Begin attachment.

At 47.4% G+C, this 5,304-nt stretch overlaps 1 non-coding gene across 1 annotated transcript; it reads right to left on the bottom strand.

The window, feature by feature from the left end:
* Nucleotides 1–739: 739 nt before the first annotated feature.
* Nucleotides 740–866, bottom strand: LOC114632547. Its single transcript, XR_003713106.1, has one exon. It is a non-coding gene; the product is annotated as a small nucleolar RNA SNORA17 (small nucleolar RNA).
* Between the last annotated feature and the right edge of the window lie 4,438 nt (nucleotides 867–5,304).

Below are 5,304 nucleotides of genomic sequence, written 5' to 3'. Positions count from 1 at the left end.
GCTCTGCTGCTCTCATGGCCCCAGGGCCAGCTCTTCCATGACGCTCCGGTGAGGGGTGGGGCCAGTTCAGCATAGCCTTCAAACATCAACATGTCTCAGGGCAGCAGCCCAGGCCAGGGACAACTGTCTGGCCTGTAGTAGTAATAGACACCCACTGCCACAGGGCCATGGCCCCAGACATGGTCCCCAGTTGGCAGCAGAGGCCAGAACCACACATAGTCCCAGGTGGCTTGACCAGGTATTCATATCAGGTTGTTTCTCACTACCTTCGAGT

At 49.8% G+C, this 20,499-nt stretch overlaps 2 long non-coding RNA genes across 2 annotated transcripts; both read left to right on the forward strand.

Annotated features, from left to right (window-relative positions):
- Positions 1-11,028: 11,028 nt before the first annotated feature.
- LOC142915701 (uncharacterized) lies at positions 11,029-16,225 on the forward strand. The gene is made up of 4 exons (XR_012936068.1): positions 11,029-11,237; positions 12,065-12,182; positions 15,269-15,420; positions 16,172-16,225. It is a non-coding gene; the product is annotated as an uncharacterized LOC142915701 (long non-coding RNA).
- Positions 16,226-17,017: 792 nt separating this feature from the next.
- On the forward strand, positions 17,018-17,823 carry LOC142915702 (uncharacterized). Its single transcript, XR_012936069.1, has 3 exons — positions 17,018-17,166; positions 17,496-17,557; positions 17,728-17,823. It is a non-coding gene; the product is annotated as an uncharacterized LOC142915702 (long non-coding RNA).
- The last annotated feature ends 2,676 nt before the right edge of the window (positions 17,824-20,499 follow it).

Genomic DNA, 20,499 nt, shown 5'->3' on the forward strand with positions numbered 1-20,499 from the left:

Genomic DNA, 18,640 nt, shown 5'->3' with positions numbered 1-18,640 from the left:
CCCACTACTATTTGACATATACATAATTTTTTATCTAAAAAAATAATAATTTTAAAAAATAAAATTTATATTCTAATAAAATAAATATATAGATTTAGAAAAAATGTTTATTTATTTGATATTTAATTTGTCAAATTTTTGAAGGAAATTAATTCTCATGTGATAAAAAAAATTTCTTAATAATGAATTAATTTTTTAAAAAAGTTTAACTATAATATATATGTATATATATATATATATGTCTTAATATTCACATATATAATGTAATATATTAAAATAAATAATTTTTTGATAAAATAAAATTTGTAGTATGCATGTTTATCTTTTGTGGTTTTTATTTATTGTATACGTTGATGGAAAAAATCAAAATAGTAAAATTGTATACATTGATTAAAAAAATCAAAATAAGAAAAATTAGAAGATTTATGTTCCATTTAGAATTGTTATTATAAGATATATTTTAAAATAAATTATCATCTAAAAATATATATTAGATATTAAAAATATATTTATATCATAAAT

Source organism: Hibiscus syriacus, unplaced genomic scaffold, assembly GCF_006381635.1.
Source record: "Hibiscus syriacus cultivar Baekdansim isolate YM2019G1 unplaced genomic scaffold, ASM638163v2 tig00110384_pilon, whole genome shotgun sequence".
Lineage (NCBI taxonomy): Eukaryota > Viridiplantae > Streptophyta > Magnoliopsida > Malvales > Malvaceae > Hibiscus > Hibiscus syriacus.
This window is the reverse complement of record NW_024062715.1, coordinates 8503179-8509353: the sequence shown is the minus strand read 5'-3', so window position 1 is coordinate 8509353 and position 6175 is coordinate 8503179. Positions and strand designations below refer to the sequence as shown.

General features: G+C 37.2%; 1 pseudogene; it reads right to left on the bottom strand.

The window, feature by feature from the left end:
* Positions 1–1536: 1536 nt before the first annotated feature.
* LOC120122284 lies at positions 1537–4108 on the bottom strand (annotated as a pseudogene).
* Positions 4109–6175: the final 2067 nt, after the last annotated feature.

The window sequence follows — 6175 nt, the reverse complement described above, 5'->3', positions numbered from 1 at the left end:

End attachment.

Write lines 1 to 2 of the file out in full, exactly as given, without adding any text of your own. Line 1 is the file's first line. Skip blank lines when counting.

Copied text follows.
At 47.4% G+C, this 5,304-nt stretch overlaps 1 non-coding gene across 1 annotated transcript; it reads right to left on the bottom strand.

The window, feature by feature from the left end: